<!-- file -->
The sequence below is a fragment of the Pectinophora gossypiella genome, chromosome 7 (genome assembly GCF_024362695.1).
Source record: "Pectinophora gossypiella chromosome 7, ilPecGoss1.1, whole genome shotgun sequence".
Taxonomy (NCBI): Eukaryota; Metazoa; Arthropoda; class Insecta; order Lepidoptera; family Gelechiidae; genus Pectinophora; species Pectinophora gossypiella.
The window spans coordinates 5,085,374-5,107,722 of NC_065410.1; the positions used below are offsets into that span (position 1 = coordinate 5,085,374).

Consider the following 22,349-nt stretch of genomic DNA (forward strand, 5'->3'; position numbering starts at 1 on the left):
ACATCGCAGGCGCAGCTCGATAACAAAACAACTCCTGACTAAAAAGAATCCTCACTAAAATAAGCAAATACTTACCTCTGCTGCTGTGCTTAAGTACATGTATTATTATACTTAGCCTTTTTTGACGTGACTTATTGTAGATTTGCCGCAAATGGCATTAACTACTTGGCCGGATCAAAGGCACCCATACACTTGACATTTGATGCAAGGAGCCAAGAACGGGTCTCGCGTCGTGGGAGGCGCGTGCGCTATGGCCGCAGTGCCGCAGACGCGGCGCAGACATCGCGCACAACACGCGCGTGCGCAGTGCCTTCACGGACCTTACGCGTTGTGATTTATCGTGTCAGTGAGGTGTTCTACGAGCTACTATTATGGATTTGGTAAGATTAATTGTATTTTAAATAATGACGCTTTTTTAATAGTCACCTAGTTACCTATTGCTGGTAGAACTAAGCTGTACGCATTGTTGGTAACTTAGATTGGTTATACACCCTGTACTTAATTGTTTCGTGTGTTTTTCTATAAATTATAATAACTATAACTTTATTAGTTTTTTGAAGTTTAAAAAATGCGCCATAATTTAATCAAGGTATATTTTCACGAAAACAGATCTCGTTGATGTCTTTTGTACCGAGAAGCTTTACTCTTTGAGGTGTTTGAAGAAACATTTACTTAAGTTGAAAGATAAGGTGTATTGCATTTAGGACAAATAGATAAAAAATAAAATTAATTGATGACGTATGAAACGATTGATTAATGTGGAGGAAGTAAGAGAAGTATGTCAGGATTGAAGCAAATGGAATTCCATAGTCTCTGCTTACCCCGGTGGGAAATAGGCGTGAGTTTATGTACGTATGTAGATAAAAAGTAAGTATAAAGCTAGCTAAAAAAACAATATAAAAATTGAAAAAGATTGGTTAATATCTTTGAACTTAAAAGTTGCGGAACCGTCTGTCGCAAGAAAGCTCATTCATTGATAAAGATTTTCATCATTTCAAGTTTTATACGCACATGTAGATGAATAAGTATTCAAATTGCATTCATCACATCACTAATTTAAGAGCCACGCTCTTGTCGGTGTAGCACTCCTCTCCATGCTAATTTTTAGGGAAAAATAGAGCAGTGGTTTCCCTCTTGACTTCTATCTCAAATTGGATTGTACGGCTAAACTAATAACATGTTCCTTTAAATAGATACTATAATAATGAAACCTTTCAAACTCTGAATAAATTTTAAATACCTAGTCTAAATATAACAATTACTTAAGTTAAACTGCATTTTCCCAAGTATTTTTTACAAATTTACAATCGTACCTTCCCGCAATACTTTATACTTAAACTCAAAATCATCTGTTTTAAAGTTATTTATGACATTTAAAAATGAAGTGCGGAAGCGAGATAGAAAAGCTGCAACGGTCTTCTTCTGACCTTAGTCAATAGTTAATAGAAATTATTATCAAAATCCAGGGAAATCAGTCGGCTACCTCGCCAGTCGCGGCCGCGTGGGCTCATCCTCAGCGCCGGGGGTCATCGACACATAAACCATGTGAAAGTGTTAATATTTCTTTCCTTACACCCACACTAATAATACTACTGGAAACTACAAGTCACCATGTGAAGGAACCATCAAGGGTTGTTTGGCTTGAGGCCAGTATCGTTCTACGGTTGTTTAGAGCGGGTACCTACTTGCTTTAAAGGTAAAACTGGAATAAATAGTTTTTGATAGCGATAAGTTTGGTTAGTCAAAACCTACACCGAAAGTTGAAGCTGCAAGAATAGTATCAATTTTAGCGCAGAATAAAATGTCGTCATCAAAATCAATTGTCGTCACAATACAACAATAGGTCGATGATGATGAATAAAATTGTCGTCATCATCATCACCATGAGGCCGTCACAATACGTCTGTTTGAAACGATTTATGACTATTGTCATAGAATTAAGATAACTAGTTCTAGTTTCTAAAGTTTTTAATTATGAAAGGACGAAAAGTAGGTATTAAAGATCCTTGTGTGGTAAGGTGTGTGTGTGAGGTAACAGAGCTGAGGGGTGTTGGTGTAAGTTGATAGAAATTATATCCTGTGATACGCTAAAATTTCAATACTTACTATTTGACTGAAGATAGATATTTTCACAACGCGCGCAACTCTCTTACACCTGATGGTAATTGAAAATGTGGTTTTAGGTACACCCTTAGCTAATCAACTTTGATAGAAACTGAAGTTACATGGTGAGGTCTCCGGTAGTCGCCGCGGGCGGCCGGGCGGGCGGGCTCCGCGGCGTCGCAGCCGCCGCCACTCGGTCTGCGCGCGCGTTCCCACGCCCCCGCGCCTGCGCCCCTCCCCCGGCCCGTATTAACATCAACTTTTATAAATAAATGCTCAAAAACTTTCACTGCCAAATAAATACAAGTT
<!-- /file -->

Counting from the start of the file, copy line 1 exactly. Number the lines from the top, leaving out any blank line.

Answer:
The sequence below is a fragment of the Pectinophora gossypiella genome, chromosome 7 (genome assembly GCF_024362695.1).